Spring has officially arrived with its blue skies and warmer weather, creating the perfect time for Blue Ridge School and Dalton High School to team up and bring the Blue Ridge Learning Garden to life.
“It all started by being designed by our fourth-grade students,” said Laure Esters, a teacher at Blue Ridge. “I love the idea of having students’ voice in our STEM (Science, Technology, Engineering, Math) lab, and our new school garden is no exception.”
Esters and Clarissa Lewis, an agricultural teacher at DHS, realized their common goals and a dream partnership was formed.
“When Clarissa and I realized our paths had cross, the plans just fell into place,” Esters said.
Sixty of Lewis’ students have been working on the project since January. Twenty students got their hands dirty and helped design, construct and install eight planting beds, three fossil beds, three herb gardens, six benches, two worktables, a compost bin and a Plexiglas planting viewer.
“Blue Ridge provided the supplies and Lewis’ students provided the design and labor,” said Esters. “The students were so engaged in the work and wanted to help any way they could.”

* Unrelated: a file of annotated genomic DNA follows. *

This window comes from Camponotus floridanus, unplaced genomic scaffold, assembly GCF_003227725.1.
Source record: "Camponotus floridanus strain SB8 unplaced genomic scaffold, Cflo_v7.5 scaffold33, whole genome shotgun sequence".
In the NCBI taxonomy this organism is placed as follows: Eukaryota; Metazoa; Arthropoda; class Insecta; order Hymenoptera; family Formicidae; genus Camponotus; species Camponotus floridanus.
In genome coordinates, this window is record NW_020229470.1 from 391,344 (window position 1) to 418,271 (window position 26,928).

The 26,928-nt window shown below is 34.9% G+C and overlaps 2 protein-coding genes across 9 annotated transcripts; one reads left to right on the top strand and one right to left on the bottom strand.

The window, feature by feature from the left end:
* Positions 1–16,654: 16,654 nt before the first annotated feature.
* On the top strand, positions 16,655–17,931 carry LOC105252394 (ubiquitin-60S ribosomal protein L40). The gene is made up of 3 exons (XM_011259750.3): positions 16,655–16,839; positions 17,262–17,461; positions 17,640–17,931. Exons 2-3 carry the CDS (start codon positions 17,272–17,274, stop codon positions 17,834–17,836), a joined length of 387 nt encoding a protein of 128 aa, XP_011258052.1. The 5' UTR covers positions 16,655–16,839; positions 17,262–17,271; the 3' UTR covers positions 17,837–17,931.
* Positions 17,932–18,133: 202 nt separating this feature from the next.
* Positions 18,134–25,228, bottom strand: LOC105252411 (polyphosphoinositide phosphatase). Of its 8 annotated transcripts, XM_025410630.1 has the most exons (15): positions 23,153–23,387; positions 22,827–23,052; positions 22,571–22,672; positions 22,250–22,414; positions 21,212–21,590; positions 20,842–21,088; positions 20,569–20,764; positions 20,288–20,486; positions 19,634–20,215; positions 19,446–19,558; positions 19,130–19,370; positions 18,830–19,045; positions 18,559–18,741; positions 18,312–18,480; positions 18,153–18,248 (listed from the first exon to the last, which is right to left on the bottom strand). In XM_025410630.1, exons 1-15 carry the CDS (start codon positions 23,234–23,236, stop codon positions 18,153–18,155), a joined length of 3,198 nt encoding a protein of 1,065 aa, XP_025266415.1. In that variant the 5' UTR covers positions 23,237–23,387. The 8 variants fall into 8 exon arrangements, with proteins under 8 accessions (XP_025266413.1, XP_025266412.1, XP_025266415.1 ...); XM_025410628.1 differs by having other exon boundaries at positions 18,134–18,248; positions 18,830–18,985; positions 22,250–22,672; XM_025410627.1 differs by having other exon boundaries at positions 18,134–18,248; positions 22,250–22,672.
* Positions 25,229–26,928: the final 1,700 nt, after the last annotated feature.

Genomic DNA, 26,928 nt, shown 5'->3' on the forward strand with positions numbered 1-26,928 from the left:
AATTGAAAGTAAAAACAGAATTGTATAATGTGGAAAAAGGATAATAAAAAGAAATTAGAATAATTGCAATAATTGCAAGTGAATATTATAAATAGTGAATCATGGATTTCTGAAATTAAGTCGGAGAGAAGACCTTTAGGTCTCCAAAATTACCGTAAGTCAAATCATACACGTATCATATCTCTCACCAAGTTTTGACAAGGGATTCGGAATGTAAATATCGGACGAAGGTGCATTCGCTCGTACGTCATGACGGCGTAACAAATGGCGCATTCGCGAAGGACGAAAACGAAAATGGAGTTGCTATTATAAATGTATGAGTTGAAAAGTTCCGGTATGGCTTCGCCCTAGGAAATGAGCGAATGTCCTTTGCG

Through a three-circle model and in conjunction with Future Farmers of America, Lewis guided the students through the entire process.
“I deliver classroom instruction, then through the FFA they get their leadership component,” Lewis said. “After that, we have supervised agricultural experiences where they actually get to experience everything hands-on and impact the community with what they’ve learned.”
Many hope to come back next year to teach the elementary students agricultural fundamentals, especially sophomore Naomi Ferreira who plans to pursue agriculture education.
“The students need our help and I want to help out the community,” Ferreira said. “If the kids see us doing this kind of work, maybe they will want to do it later on in life.”
That notion motivates Lewis every day in the classroom and during supervised agriculture experiences. She reminds the students of the FFA motto: “Learning to do, Doing to Learn, Earning to Live, Living to serve.”
“This is how you keep a positive cycle going,” said Lewis. “We live it in class, we do hands-on activities and we give back to the community. You instill in the students reaching out and doing for others and they are going to want to do that as best as they can.”